% Total % Received % Xferd Average Speed Time Time Time Current Dload Upload Total Spent Left Speed 100 767M 100 767M 0 0 124M 0 0:00:06 0:00:06 --:--:-- 131M
  1. List the contents of the apps directory to see the Cell Ranger "tarball" (archive of files).
ls -1

The output looks similar to this:

cellranger-x.y.z.tar.gz
  1. Unpack the tarball using the tar command:
tar -zxvf cellranger-x.y.z.tar.gz

If you downloaded the .tar.xz format (starting with Cell Ranger v7.1), be sure to change the file extension and omit the -z flag:

tar -xvf cellranger-x.y.z.tar.xz

The output looks similar to this:

cellranger-x.y.z/ cellranger-x.y.z/.env.json cellranger-x.y.z/.version cellranger-x.y.z/LICENSE cellranger-x.y.z/builtwith.json cellranger-x.y.z/sourceme.bash cellranger-x.y.z/sourceme.csh cellranger-x.y.z/bin/ cellranger-x.y.z/bin/_cellranger_internal cellranger-x.y.z/bin/cellranger cellranger-x.y.z/bin/rna/ ...

A large amount of information is printed on the screen as it unpacks. When it's finished, a directory containing the cellranger executable and all of its dependencies (except bcl2fastq) is included.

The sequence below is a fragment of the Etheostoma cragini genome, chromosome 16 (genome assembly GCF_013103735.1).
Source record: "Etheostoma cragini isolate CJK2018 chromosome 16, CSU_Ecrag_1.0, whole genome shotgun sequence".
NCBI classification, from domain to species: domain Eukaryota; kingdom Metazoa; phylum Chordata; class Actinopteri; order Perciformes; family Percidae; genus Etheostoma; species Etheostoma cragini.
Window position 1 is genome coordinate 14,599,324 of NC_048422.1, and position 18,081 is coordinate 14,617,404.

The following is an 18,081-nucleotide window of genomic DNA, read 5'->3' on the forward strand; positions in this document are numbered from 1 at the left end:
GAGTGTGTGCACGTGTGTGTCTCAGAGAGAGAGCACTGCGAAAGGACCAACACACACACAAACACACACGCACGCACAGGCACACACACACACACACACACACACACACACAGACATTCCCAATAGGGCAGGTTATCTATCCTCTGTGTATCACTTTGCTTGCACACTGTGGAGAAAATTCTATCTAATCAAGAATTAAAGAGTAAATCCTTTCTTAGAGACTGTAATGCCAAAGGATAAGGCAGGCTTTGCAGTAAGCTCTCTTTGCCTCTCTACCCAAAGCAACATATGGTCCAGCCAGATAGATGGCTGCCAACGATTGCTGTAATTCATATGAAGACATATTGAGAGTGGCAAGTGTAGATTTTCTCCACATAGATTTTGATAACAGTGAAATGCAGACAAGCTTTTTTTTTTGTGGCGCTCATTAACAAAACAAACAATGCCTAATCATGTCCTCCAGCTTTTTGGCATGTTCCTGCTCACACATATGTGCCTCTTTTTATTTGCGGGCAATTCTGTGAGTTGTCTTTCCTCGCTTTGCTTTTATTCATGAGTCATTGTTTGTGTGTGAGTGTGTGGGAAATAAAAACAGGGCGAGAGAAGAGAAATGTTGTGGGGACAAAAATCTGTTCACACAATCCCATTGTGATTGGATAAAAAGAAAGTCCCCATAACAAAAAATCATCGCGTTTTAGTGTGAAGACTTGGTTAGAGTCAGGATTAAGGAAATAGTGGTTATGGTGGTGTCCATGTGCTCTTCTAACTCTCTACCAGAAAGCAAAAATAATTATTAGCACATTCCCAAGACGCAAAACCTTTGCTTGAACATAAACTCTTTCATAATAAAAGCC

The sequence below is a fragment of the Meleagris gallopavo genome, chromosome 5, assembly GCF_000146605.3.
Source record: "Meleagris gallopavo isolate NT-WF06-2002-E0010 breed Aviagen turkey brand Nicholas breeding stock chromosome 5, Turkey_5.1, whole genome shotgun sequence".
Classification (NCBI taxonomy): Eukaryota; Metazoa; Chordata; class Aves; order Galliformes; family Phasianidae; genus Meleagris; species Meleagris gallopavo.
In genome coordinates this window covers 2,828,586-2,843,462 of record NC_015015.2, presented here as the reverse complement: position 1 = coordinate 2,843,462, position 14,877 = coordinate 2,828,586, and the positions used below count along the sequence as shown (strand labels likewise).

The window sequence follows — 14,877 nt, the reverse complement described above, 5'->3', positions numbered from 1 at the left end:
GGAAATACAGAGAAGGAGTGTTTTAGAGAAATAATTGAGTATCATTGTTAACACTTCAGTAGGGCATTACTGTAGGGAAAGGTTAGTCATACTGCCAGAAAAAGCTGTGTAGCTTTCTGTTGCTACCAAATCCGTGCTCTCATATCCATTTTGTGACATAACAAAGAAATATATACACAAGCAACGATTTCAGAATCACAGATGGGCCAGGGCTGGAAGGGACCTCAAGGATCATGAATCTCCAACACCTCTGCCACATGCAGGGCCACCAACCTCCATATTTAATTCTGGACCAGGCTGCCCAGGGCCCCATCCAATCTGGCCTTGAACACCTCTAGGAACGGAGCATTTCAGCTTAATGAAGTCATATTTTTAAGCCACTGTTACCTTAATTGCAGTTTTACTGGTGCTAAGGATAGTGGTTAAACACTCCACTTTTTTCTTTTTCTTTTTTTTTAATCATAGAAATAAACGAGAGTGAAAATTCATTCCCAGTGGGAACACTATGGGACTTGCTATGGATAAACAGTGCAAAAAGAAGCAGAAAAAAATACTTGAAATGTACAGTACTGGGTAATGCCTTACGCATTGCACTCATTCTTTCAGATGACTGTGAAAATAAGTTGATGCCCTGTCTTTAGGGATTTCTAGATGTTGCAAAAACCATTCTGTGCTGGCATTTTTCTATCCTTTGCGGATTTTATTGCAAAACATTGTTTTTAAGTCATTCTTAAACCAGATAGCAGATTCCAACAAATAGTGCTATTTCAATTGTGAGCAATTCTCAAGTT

The Illumina software, bcl2fastq2 (version 2.20) is required for cellranger mkfastq. If you know that you will not need to demultiplex and generate FASTQ files, you do not need to install bcl2fastq. If you do need bcl2fastq, download the rpm and then follow these install instructions.

  1. List the contents of the Cell Ranger directory:
ls -l

The output looks similar to this:

cellranger-x.y.z cellranger-x.y.z.tar.gz
  1. Cell Ranger is now installed. To run it requires entering the path to the executable command on the command line. We want to be able to run Cell Ranger by simply entering the word cellranger on the command line. To accomplish this, we add it to your \$PATH variable. Go into the cellranger-x.y.z directory and enter pwd.
cd cellranger-x.y.z pwd

The output looks something like this:

/mnt/home/user.name/yard/apps/cellranger-x.y.z
  1. Then use the export command to add it to the \$PATH variable.
export PATH=/mnt/home/user.name/yard/apps/cellranger-x.y.z:$PATH
  1. Then enter which cellranger to see if we have successfully added cellranger to the $PATH.
which cellranger

The output looks similar to this:

~/yard/apps/cellranger-x.y.z/cellranger

Note that the "tilde" symbol, , is the same as $HOME, which is the same as /mnt/home/user.name/.

  1. For convenience, you may want to add this command to your .bashrc file, a special script that runs every time you log in to your system.

  2. Now you can enter cellranger on the command line from any directory to see the usage statement.

cellranger

The beginning of the usage statement looks something like this: